October 27, 2014

 

Backyard Astronomy: What's Up April 2009

 
 
 

April 22 has not just one, but two treats for early morning observers.

On that day, in most of North America, the Moon will occult, or pass in front of, Venus. The occultation will occur during daylight in a large central part of the country, but it should be easy to see with binoculars. Farther west, it will begin before sunrise, and in the far west, the entire event will occur in dark skies. (The occultation will not be visible in the eastern-most parts of the continent.)

You can find out when the occultation will begin in your area at The International Occultation Timing Association website. Note that the times are given in Universal Time, which for backyard astronomy purposes is the same as Greenwich Mean Time. This page explains how to convert GMT to your local time.

The early morning hours of April 22 are also the peak of the Lyrid meteor shower. The radiant, or center, of the meteor shower will be near Vega, the brightest star in the Summer Triangle. It will rise in the northeast well before midnight, and be high overhead before dawn, as Venus and the Moon are rising. Meteors may appear in any part of the sky, though, so watch any dark area of the sky.

In mid-April, Mercury will be at its brightest, visible in the west at sunset. The inner-most planet, Mercury is never far from the Sun's glare. By the 26th, it will have dimmed somewhat, but it will also be visible for more than ninety minutes in the early evening. Mercury will be below the slender crescent moon. The Pleiades will be in between the two. Mercury will move closer to the Pleiades over the next few days. They will be separated by just 1 degree, or two moon widths, by the end of the month. That should make them an excellent target for binocular viewing.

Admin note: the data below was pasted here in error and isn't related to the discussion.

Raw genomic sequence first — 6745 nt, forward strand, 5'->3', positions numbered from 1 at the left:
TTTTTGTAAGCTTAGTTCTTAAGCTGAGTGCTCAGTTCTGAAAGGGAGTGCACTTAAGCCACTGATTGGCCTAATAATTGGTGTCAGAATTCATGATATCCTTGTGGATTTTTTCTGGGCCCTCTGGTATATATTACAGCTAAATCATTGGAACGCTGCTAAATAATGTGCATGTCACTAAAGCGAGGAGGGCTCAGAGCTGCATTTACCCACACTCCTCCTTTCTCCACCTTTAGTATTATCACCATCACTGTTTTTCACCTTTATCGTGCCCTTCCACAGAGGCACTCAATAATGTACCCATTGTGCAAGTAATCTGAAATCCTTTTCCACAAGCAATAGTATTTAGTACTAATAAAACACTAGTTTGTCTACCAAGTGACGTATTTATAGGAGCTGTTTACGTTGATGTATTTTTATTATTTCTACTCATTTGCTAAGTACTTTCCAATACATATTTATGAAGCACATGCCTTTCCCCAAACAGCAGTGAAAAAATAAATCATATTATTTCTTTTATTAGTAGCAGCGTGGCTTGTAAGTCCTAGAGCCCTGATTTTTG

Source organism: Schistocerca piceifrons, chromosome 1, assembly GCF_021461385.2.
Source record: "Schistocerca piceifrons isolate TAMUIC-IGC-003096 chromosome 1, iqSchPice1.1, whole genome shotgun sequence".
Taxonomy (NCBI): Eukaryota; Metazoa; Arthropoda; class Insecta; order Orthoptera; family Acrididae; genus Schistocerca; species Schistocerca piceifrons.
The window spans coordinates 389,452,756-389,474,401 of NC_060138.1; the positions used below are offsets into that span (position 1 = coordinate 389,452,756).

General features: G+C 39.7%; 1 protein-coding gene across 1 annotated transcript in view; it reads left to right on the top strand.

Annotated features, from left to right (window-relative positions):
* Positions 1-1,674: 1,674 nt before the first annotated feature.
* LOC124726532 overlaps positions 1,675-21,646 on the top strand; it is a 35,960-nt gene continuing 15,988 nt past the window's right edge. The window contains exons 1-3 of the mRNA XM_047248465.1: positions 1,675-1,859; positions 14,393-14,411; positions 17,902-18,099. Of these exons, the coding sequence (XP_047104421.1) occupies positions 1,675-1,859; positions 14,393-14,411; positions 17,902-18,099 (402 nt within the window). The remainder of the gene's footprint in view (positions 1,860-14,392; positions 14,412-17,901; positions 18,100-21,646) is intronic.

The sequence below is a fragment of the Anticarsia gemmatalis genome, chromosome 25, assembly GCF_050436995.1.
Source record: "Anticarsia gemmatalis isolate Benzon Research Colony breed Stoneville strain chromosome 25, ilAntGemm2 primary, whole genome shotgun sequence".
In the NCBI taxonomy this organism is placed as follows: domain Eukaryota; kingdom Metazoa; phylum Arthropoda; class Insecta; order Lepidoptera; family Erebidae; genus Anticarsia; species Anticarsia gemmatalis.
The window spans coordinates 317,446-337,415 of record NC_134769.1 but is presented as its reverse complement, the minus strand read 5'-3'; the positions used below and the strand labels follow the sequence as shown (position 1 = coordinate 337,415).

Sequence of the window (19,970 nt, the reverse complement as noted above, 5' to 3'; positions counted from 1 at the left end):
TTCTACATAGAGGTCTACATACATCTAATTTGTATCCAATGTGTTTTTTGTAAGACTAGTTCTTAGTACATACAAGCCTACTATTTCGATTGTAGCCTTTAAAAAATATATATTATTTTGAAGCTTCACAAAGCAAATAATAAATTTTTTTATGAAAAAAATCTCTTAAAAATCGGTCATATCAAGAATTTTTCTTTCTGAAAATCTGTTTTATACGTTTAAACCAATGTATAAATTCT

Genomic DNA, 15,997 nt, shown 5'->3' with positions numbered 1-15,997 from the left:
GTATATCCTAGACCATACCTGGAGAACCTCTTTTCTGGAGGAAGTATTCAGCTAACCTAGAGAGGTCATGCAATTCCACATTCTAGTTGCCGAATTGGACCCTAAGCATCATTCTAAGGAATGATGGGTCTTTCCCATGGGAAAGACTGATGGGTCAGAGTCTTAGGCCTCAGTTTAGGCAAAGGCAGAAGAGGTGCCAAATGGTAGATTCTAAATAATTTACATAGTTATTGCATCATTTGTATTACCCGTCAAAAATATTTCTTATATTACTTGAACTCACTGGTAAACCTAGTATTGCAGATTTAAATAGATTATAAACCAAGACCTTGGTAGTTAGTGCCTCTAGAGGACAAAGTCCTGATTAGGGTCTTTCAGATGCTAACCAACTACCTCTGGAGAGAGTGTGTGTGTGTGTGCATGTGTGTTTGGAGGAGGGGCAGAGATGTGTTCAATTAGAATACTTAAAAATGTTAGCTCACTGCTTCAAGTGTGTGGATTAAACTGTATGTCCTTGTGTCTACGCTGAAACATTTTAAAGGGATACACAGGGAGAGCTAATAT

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Cool Thing of the Week: Heavens-Above

Don't head out for an observing session until you have checked Heavens-Above. Once you have set your location on the site, you can find out when satellites or the International Space Station will be visible where you are. You can also find current planet, moon, and sun data, visible comets, and information about constellations. There is also a customizable Whole Sky chart. When set to Black On White display and enlarged, it make a fine printout to help you identify the constellations and planets.

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Article © Cheryl Haimann. All rights reserved.
Published on 2009-04-06


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In the same series:

Backyard Astronomy: Galaxies
Backyard Astronomy: What's Up April 2009
Backyard Astronomy: Saturn
Backyard Astronomy: What's Up March 2009
Backyard Astronomy: The Moon
Backyard Astronomy: What's Up February 2009
Backyard Astronomy: Venus
Backyard Astronomy: What's Up January 2009
Backyard Astronomy: 2009 Is For Astronomers
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